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Thai Standoff Threatens Foreign Investment

By on May 27, 2010 in Property News

The Wall Street Journal, 20 May 2010, By PATRICK BARTA and ALEX FRANGOS

Thailand’s standing as a major investment destination is coming under question as its government fails to resolve the country’s bloody political crisis and economic damage mounts.

Bangkok grew calmer Thursday, a day after hard-line protesters set fire to the country’s stock exchange headquarters, a major shopping mall, a TV station, and other locations. Several people died in the clashes Wednesday.

The crisis was already causing severe damage to Thailand’s economy before the latest spasm of violence. But the chaos has added a new dimension, forcing businesses to contemplate more-drastic steps to ensure safety of their employees and causing some foreign investors to wonder if Thailand’s deep social divides can ever be repaired.

Some companies were already considering moving employees to hotels near the airport so they can escape more quickly if street violence spreads, while others are shifting their foreign direct investment, or FDI, to other countries entirely.

“Unless the crisis is resolved, law and order restored and a credible process of reconciliation begun, Thailand will probably lose out in the FDI stakes for a long time,” says Manu Bhaskaran, chief executive of Centennial Asia Advisors, an economic consulting firm in Singapore. Even longtime investors are wondering “should I be engaged at all” in Thailand, says David Fernandez, a managing director at J.P. Morgan in Singapore.

Tüv Süd, a German company that conducts product testing and industrial certification, with operations throughout Asia, was about to make an acquisition of a Thai oil-and-gas-services firm when the protests intervened.

“Because of the instability we are holding off,” says Ishan Palit, chief executive of Tüv Süd’s Asia operation. With his German bosses generally eager to expand in Asia, those resources will now go to places such as Malaysia or Indonesia, he says. “Until two weeks ago, the view was still that it was going to come back and be all right,” he says. But now, “it’s gotten more serious.”

Thailand’s problems are “a bit more fundamental” than the past, adds Shane Oliver, head of investment strategy at AMP Capital Investors in Sydney. “It makes it difficult to justify major allocations to Thailand,” he says. “I can find other countries that are more attractive without having to worry about the political situation,” he says, including stock markets such as South Korea and Taiwan.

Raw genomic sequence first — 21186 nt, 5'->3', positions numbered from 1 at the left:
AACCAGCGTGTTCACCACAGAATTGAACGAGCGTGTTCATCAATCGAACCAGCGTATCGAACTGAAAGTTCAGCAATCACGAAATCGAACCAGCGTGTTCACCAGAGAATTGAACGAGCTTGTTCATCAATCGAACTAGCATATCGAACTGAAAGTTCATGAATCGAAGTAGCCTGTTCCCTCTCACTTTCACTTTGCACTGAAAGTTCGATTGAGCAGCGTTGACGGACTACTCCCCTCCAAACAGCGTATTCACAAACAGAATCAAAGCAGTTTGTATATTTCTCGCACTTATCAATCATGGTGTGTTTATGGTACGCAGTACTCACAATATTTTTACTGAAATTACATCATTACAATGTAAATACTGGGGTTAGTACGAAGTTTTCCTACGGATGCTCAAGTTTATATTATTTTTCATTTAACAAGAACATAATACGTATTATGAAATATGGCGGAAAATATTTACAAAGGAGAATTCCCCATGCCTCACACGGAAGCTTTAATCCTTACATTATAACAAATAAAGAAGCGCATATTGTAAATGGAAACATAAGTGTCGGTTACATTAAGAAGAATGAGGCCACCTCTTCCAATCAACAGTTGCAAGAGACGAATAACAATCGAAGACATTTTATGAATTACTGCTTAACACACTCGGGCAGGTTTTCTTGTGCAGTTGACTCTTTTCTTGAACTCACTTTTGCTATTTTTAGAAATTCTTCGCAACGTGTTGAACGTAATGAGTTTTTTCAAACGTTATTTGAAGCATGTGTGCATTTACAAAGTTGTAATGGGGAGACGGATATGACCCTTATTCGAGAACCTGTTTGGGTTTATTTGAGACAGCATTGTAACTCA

Thailand’s conflict stems in part from tensions between Thailand’s sizable rural underclass—who make up a majority of voters—and urban elites perceived to control the country’s key economic and political institutions. The protesters are led at least in part by former prime minister Thaksin Shinawatra, a tycoon who cultivated their support through populist policies and easy credit before he was removed in a 2006 coup. He lives in self-imposed exile to avoid imprisonment on a corruption conviction, but supports the movement financially from abroad.

Thailand remains a critical part of the global supply chain and an extremely important place for investors, with 65 million consumers and far better infrastructure for manufacturing than most of its neighbors. It has survived political crises before, including violence in the 1970s and 1990s, and is still on track to post gross domestic product growth of 4% to 5% this year on the back ofstrong consumer spending and demand for exports made far outside the conflict areas. The country could rebound quickly if a resolution is found.

But Thailand was already struggling to fend off less-developed, lower-cost, neighbors such as Cambodia and Vietnam in attracting FDI in recent years. For the past two years, it received less FDI than Vietnam, even though the latter’s economy is far smaller.

The country’s intractable political issues are contributing to the problem. David Simister, chairman of the Thailand unit of real-estate services firm CB Richard Ellis, says demand for office and industrial space from multinationals has been somewhat subdued since 2005, when protests first started rocking the capital in the leadup to the 2006 coup that deposed Mr. Thaksin.

Now the situation has reached a new level of seriousness, he says. “This is unchartered and the level of tension is much higher.” The company has moved its operations from central Bangkok to a suburban office space and set up 100 employees in temporary workstations.

Other companies have been struggling to reroute product shipments and supplies around conflict areas, while some staff are having a hard time getting to work because of the lack of public transportation.

“Virtually everybody is now being touched,” says Paul Quaglia, a director at Bangkok-based security consulting firm PSA Asia. Multinational companies are “are not running for the exits—but they’re starting to look at their maps to see where the exits are,” he says.

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